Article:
Allen Park — Lions coach Jim Caldwell said the primary focus during the team’s bye week is to get back to health.

But not far behind on the to-do list is using the extra time to get the offensive line’s act together.

The unit was a mess in Sunday’s 52-38 loss to the Saints due to a rash of injuries that compounded its disastrous performance, which featured five sacks and an alarming rate of hits on an already banged-up Matthew Stafford.

Over the last three games, the Lions have surrendered 17 of their league-high 23 sacks. Stafford is on pace to be sacked 61 times this season.

No quarterback has been sacked 60-plus times in a single season since Jon Kitna was sacked 63 times in 2006 with the Lions, according to Before Kitna, that mark was hit only seven other times by Houston’s David Carr (76 in 2002, 68 in 2005), Philadelphia’s Randall Cunningham (72 in 1986, 60 in 1992), Carolina’s Steve Beuerlein (62, 2000), New York Jets’ Ken O’Brien (62, 1985) and St. Louis Cardinals’ Neil Lomax (61, 1985).

And while Detroit’s offensive line isn’t entirely responsible for that woeful number, it shoulders plenty of the blame, and it’s no secret it must do a better job up front.

“I think that most of the time it comes down to just playing your technique and making sure that you don’t get bored doing the right thing over and over and over again,” left guard Graham Glasgow said Monday. “It takes a lot of self-discipline and in some ways some grit.

“I think that there’s a lot of factors that contribute to poor play, but I think that when you look at sacks, when you look at bad plays, more times than not it comes down to a breakdown in technique and the defense exploiting it.”

On Sunday, the Saints took advantage of the Lions’ depleted line, which saw only Glasgow and center Travis Swanson on the field for every offensive play. Tackles Rick Wagner and Greg Robinson both missed time with ankle injuries and guard T.J. Lang was a late scratch with a back injury.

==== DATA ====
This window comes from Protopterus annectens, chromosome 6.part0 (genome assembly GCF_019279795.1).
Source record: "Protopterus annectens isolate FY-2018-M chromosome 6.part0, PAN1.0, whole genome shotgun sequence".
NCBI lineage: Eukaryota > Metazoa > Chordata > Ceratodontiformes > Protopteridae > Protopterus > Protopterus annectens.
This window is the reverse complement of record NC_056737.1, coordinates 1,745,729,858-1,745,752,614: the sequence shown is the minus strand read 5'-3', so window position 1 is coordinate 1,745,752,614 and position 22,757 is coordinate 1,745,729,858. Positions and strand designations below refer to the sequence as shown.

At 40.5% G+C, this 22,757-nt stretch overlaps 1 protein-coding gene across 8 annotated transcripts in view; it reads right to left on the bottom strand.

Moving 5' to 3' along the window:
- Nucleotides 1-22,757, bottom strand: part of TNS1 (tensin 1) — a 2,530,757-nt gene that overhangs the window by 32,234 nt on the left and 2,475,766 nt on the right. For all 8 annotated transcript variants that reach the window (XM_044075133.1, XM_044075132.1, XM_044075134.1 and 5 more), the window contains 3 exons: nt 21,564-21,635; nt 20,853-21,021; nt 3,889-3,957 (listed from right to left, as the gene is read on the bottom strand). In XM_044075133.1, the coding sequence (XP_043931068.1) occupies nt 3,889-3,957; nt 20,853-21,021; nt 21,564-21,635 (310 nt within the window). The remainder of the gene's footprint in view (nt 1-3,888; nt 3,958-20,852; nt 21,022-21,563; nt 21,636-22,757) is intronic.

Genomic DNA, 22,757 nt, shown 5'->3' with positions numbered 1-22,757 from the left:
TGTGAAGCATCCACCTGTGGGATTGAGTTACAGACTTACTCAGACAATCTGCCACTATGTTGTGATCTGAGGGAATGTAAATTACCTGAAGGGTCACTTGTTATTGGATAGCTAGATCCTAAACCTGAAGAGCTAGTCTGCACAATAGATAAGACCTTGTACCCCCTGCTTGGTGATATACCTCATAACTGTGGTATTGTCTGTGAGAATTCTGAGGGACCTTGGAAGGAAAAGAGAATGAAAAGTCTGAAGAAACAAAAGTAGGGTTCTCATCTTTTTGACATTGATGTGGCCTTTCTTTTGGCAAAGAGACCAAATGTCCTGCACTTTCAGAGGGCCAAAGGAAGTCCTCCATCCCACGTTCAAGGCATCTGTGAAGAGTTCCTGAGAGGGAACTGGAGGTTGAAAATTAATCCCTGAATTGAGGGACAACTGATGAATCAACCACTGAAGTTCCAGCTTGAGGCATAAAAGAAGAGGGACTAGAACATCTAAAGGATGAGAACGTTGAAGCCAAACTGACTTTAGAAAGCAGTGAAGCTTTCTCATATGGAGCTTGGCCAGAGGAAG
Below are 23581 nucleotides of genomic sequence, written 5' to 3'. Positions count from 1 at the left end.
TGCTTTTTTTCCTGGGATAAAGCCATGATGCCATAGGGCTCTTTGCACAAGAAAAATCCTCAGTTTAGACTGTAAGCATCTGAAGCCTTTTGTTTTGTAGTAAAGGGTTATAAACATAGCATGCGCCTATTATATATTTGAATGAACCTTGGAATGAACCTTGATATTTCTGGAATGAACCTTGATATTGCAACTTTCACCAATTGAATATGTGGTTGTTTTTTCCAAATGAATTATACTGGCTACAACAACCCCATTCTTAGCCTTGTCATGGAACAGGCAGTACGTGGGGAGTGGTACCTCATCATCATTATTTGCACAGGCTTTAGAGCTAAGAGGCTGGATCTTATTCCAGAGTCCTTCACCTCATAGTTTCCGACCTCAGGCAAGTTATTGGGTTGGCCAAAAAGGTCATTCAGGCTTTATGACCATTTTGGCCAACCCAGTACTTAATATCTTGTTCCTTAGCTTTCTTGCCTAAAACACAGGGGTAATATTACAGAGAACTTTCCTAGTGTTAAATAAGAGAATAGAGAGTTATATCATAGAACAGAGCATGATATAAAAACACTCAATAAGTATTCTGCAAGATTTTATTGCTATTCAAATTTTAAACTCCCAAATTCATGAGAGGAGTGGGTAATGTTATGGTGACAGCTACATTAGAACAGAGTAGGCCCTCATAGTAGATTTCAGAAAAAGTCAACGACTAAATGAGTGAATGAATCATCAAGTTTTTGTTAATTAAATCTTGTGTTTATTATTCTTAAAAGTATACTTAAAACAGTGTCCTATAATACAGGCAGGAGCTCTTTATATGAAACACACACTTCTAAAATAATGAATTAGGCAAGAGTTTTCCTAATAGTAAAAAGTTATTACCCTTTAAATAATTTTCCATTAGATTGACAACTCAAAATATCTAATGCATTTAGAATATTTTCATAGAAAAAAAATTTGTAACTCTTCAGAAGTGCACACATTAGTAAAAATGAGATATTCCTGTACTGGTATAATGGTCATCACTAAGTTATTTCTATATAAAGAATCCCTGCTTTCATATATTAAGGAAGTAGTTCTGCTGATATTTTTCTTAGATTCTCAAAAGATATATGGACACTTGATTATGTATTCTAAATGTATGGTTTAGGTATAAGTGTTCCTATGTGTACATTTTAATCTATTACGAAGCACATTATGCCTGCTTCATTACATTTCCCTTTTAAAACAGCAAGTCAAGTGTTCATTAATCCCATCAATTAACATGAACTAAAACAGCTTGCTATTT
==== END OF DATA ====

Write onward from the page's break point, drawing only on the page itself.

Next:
As a result, the Lions had to use all seven of their active linemen and each one played at least 26 snaps, but none of the backups — tackles Emmett Cleary and Brian Mihalik and guard Tim Lelito — fared too well.

While the brief break will help some of the dinged-up linemen recuperate, Glasgow said he’s going to focus on dissecting his previous performances and find out ways he can improve.

“I know that I’m going to use the bye week to go back and look over all the games and make sure that I can learn from all the things that have happened that have gotten me in trouble,” Glasgow said. “I think that a lot of the guys around here probably have the same mentality of learning from your mistakes and just trying to make sure you don’t get bit by the same dog going to school every day.”

The Lions’ offensive line could also receive a boon if left tackle Taylor Decker is able to return to practice and possibly play in the team’s Oct. 29 home game against the Pittsburgh Steelers.


Glasgow said Decker, who is eligible to come off the physically unable to perform list, has become more and more antsy with each passing week as he has rehabbed and worked his way back from offseason shoulder surgery.

“I think it’d be fantastic. I think that whenever you get a great player like Decker back that it’ll help and I think that he’ll be ready to play,” Glasgow said. “I think when he comes back, he’ll be good on his assignments and good on everything that made him a good player last year.”

With Decker’s return still up the air, though, Glasgow said protecting Stafford is always the top priority regardless of who is playing, and it’s a job he and the rest of the offensive linemen take seriously.

And a few extra days off could help the line mentally and physically refocus for the task at hand.

“I think that it’ll give some of the guys — and myself included — you can get a little bit of time off and be able to relax and get your mind off football,” Glasgow said. “It re-energizes you to come back and want to work harder.”